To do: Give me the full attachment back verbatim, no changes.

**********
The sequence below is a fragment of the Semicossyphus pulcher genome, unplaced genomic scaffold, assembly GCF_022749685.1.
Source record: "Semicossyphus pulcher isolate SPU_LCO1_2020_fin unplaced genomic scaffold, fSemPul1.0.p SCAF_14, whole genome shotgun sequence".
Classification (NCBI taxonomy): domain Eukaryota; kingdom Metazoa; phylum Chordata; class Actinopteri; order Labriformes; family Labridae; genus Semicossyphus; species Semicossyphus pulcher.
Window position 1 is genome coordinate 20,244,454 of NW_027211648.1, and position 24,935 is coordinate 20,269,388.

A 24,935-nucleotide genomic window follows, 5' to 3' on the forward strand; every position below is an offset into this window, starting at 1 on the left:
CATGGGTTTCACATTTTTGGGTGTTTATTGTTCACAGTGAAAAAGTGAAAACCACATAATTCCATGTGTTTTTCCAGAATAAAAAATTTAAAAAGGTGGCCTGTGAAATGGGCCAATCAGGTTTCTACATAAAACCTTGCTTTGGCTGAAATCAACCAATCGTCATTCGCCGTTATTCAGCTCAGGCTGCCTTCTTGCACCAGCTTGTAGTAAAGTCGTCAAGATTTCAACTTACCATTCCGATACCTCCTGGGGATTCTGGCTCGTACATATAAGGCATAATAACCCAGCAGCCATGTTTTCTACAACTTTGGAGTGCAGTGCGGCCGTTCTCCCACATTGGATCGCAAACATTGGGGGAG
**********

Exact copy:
The sequence below is a fragment of the Semicossyphus pulcher genome, unplaced genomic scaffold, assembly GCF_022749685.1.
Source record: "Semicossyphus pulcher isolate SPU_LCO1_2020_fin unplaced genomic scaffold, fSemPul1.0.p SCAF_14, whole genome shotgun sequence".
Classification (NCBI taxonomy): domain Eukaryota; kingdom Metazoa; phylum Chordata; class Actinopteri; order Labriformes; family Labridae; genus Semicossyphus; species Semicossyphus pulcher.
Window position 1 is genome coordinate 20,244,454 of NW_027211648.1, and position 24,935 is coordinate 20,269,388.

A 24,935-nucleotide genomic window follows, 5' to 3' on the forward strand; every position below is an offset into this window, starting at 1 on the left:
CATGGGTTTCACATTTTTGGGTGTTTATTGTTCACAGTGAAAAAGTGAAAACCACATAATTCCATGTGTTTTTCCAGAATAAAAAATTTAAAAAGGTGGCCTGTGAAATGGGCCAATCAGGTTTCTACATAAAACCTTGCTTTGGCTGAAATCAACCAATCGTCATTCGCCGTTATTCAGCTCAGGCTGCCTTCTTGCACCAGCTTGTAGTAAAGTCGTCAAGATTTCAACTTACCATTCCGATACCTCCTGGGGATTCTGGCTCGTACATATAAGGCATAATAACCCAGCAGCCATGTTTTCTACAACTTTGGAGTGCAGTGCGGCCGTTCTCCCACATTGGATCGCAAACATTGGGGGAG